That is – absence of evil, goodness, kindness, generosity, truthfulness and purity.”
We need to be kind towards mother-nature if we are to stop and reverse the damage caused to our environment. We need to be kind to respect and understand differences as failing to do so leads to conflict. We need to be kind to empathise and help others. We need to be kind to ensure that compassion becomes the inner voice that drives our children, societies and civilizations to retain and nurture their humaneness and their sensitivity.
But, how do we ensure that this indeed happens. We as individuals and societies need to cherish kindness as a value and a deed. Let us all consciously remember to do at least one kind act a day. This alone will enable each and every one of us to practice and nourish our inherent kindness. If we do this, imagine that the sum total would be billions of kind deeds every day.
As individuals, as families and as societies, we need to celebrate and share stories of kindness that we witness around us. By celebrating such acts of kindness, howsoever big or small, we can promote goodness in our midst. Mahatma Gandhi also said and I quote “The simplest acts of kindness are by far more powerful than a thousand heads bowing in prayer.” [Unquote]
Being grateful for what we have can also be a gateway to access our inherent kindness and its free expression. A simple exercise such as writing down every morning three things in your life for which you are grateful, will enthuse you with positivity. Feelings of gratitude are known to reduce our anxieties and insecurities. Experiencing gratitude shifts our focus from our worries to the blessings that life has offered us, freeing us to share our innate goodness and compassion with others.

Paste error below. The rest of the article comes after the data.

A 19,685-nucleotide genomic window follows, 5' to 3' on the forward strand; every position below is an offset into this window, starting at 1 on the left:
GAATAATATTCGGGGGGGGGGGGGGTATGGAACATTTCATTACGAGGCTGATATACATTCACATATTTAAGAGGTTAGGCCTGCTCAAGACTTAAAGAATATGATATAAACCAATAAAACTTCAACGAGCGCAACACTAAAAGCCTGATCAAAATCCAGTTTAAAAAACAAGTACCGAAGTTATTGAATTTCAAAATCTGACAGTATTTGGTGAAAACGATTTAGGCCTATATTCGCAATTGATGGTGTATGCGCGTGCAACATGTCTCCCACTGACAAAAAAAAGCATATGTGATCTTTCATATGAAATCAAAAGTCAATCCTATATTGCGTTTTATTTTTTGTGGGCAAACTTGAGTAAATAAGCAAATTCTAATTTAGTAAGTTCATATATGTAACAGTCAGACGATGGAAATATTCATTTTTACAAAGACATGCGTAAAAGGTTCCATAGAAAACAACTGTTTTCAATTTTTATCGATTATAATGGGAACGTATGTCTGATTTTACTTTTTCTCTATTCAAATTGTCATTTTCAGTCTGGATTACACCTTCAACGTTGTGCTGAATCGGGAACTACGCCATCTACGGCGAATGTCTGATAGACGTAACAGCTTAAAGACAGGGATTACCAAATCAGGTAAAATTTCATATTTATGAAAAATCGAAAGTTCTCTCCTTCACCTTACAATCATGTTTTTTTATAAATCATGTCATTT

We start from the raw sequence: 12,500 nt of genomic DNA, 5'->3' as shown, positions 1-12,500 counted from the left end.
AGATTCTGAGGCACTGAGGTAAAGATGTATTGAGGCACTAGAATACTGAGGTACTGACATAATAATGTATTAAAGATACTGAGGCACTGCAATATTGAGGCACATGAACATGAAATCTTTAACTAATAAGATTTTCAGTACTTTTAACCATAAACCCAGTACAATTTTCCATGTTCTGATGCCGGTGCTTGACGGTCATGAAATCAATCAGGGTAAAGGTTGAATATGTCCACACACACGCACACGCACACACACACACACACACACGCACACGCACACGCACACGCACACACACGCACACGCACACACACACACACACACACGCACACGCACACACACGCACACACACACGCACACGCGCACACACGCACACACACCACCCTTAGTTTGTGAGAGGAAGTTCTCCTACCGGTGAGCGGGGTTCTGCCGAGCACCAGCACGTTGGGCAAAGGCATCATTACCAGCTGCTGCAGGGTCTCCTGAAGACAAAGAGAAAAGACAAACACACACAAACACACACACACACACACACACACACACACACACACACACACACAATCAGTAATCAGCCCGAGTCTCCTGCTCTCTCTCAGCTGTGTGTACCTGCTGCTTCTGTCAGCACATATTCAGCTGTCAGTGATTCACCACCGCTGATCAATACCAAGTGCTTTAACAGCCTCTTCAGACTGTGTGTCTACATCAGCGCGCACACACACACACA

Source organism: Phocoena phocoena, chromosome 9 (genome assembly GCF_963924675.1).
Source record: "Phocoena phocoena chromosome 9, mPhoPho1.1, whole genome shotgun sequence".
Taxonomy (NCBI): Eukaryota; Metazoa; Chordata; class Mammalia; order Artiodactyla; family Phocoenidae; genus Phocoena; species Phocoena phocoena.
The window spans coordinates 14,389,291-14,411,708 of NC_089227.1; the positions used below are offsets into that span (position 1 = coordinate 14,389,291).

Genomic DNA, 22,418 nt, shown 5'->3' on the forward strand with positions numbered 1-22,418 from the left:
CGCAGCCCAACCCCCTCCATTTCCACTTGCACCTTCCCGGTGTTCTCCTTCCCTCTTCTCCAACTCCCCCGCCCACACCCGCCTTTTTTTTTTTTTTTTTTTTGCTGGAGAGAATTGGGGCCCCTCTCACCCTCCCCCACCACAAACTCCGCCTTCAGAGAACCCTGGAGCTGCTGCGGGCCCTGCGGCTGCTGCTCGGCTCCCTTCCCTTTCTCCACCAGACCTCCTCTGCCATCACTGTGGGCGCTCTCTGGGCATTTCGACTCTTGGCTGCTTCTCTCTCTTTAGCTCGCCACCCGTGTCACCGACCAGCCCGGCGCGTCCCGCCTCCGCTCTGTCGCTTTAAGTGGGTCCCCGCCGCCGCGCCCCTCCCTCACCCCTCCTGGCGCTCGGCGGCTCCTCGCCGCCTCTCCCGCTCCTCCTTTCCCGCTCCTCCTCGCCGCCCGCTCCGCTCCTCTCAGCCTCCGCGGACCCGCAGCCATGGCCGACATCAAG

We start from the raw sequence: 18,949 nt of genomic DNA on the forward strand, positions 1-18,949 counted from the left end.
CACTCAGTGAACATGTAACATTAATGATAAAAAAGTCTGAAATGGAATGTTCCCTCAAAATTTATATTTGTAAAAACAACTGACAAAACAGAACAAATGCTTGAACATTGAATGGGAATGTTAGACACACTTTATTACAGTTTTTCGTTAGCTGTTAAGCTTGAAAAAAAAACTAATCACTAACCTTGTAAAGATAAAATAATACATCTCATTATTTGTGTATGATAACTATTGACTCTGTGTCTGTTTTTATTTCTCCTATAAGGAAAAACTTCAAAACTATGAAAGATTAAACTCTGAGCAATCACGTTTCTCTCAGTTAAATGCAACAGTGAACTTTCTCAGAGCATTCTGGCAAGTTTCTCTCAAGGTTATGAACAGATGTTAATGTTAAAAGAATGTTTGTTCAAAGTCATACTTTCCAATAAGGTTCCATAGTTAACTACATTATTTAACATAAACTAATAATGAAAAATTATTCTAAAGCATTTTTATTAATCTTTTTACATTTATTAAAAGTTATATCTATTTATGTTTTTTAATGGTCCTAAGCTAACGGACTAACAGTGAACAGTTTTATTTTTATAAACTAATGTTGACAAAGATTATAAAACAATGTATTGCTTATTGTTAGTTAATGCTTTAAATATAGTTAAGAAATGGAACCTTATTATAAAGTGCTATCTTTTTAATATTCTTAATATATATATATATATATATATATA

The strife and violence that we see in the world today is often based in deep-rooted prejudices. These make us see the world through the binary of “us versus them”. Following Gandhiji’s footsteps, we must let ourselves and our children interact and engage with those whom we tend to define as ‘them’. Greater interaction is the best way to develop a sensitive understanding, which can help us overcome our prejudices.
Here, education too can play an important role. We need to evaluate and evolve the premise, goals and structure of our education system. Education needs to go beyond mere literacy. Education must facilitate and challenge the young to search deep within themselves and build their inner strength to sympathize or relate to the suffering of others. We need to educate young people such that they can defy and transcend boundaries of class and race. We need them to be educated and creative to find solutions to entrenched structural injustices and inequities. We need an education that can touch our emotions and our spirits.
Abridged version of the inaugural address by President of India, Ram Nath Kovind at the conference organized by UNESCO Mahatma Gandhi Institute of Education for Peace and Sustainable Development to celebrate 150th birth anniversary of Mahatma Gandhi in New Delhi on August 23, 2019